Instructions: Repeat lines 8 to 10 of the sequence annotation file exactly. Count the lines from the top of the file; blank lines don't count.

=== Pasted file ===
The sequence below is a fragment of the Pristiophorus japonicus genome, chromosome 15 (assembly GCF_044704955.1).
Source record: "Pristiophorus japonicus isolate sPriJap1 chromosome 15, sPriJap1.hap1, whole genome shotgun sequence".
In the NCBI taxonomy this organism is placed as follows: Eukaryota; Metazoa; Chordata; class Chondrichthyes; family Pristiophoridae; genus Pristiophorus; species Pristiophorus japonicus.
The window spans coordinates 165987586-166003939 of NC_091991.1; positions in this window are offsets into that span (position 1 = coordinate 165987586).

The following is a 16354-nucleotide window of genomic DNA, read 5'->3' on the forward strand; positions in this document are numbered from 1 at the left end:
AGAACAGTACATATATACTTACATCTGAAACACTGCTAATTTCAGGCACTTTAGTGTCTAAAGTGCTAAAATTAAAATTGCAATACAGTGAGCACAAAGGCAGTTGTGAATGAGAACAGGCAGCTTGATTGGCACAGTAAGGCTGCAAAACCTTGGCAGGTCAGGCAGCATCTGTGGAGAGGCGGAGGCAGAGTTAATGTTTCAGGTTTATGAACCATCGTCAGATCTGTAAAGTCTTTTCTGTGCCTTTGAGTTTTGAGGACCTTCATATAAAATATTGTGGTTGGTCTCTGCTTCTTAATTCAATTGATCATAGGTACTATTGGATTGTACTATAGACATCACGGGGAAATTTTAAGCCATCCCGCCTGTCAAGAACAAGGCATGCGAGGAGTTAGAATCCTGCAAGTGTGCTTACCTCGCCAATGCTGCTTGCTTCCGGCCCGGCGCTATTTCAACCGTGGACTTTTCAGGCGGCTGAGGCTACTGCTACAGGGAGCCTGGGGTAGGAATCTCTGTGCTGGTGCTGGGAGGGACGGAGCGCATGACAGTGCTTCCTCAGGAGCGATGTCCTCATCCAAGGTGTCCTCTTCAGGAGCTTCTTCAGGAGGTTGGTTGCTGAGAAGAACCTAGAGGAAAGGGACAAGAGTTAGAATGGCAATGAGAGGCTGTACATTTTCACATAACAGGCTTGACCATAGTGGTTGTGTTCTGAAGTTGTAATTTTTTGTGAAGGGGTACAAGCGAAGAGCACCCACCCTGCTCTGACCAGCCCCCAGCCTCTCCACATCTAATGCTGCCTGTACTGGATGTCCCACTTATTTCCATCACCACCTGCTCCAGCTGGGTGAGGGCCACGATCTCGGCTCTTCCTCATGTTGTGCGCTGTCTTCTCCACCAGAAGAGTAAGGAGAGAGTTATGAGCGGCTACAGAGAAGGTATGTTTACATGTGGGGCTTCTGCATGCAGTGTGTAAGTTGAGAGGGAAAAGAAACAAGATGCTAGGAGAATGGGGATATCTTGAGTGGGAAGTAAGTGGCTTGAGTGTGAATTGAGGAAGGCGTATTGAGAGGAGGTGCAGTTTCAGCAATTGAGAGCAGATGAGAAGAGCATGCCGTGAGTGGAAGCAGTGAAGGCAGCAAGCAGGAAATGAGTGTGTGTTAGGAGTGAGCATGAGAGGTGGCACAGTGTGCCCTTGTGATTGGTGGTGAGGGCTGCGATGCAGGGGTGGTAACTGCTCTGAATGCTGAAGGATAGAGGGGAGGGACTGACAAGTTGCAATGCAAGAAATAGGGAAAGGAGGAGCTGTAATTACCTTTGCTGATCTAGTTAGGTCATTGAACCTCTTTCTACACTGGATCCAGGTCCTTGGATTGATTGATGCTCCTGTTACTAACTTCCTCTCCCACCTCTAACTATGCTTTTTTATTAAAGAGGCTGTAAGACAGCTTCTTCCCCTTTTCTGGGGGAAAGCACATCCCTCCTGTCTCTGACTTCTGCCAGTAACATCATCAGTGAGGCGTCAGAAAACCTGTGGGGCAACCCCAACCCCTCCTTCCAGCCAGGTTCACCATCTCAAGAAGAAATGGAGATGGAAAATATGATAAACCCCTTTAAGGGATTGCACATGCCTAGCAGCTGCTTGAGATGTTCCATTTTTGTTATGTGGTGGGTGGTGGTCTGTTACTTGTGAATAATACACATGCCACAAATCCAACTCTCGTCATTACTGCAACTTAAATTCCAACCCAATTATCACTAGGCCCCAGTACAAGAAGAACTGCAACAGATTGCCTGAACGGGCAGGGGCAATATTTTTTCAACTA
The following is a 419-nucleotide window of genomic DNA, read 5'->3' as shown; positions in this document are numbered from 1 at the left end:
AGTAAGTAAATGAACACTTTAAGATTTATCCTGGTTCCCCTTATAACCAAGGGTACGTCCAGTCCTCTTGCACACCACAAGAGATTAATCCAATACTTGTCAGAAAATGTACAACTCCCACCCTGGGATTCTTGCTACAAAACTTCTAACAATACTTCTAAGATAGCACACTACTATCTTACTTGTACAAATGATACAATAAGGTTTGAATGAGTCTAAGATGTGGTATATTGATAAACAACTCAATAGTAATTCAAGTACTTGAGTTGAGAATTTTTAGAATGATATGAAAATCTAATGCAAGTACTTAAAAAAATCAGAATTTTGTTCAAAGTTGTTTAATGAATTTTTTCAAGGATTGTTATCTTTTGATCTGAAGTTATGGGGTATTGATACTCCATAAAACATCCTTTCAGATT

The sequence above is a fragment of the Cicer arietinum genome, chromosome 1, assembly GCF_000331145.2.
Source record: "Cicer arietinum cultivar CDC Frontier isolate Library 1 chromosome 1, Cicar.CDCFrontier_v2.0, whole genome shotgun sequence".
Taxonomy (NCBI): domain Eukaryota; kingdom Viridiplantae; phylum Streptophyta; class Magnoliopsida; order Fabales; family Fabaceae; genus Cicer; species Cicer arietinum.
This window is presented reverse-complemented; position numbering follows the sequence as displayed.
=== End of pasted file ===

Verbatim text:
AGTAAGTAAATGAACACTTTAAGATTTATCCTGGTTCCCCTTATAACCAAGGGTACGTCCAGTCCTCTTGCACACCACAAGAGATTAATCCAATACTTGTCAGAAAATGTACAACTCCCACCCTGGGATTCTTGCTACAAAACTTCTAACAATACTTCTAAGATAGCACACTACTATCTTACTTGTACAAATGATACAATAAGGTTTGAATGAGTCTAAGATGTGGTATATTGATAAACAACTCAATAGTAATTCAAGTACTTGAGTTGAGAATTTTTAGAATGATATGAAAATCTAATGCAAGTACTTAAAAAAATCAGAATTTTGTTCAAAGTTGTTTAATGAATTTTTTCAAGGATTGTTATCTTTTGATCTGAAGTTATGGGGTATTGATACTCCATAAAACATCCTTTCAGATT

The sequence above is a fragment of the Cicer arietinum genome, chromosome 1, assembly GCF_000331145.2.
Source record: "Cicer arietinum cultivar CDC Frontier isolate Library 1 chromosome 1, Cicar.CDCFrontier_v2.0, whole genome shotgun sequence".